Thank you for any help you can provide.

    Matt

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  3. #2
    Join Date
    Apr 2017
    Location
    Aylett, Virginia
    Posts
    3,408

    Default Re: Swarm box transfer to hive

    Hi Matt and welcome to Beesource. The bees will build wonky comb even with nice waxed starter strips in place. Since these are your first bees, you would not have straight drawn comb to help guide them. So, you do have a little work to do. First, go to your local office supply store and get a bag of #64 rubber bands. You will use these to secure the relatively straight comb section back into the frames. You will also need a long sharp knife. The process involves removing some of the frames and gently separating the comb as it connects to the multiple top bars. Place the removed sections as flat as you can within a new frame and secure with the rubber bands wrapped around the frame top to bottom. Comb must be installed the same way it was removed. There is a top and a bottom. Only do some of the frames and then place a new frame with a starter strip in between each recovered frame. Give the bees time to both attach the salvaged comb to the frames and start drawing out the new frames. Once you get eggs and brood in the staight comb, you can go back in and fix the remaining frames. Try to make sure that all brood comb is utilized and know where your queen is. If she is on the comb you are working, gently encourage her to move to the frames you are not messing with. Overall, it is not hard, just time consuming and the bees will not be happy.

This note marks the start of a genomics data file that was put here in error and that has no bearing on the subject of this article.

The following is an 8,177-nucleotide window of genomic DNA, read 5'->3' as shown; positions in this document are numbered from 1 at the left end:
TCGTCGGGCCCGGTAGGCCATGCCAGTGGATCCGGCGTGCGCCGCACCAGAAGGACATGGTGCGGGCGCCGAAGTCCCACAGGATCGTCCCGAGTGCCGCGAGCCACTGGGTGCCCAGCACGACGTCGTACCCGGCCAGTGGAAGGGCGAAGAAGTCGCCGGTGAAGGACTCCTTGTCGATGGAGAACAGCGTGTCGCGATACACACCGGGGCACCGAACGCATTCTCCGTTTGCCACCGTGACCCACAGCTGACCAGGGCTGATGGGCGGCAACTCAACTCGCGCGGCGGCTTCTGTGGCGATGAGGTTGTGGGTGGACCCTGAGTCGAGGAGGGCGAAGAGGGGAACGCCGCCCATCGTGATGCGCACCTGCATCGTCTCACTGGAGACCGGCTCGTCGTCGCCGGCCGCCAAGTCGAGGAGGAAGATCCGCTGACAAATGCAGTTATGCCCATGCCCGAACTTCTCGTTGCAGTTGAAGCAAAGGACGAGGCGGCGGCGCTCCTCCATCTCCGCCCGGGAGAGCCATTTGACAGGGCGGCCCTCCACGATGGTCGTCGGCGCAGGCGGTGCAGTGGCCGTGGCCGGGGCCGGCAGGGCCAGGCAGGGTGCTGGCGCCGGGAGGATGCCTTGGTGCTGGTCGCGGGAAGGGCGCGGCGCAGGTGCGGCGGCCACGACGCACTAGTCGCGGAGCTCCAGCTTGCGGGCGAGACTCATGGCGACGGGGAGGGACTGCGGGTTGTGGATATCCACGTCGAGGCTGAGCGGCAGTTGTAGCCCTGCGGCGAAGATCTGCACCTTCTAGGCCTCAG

The bees will not mind a few ants, but if the swarm trap is overrun, my experience is that they will find a different home.

    PS, I updated your profile to show Kansas as your location.
    Last edited by JWPalmer; 07-09-2019 at 06:29 PM.
    Thankfully, the bees are smarter than I am. They are doing well, in spite of my efforts to help them.

  4. #3
    Join Date
    Jul 2019
    Location
    Kansas
    Posts
    2

    Default Re: Swarm box transfer to hive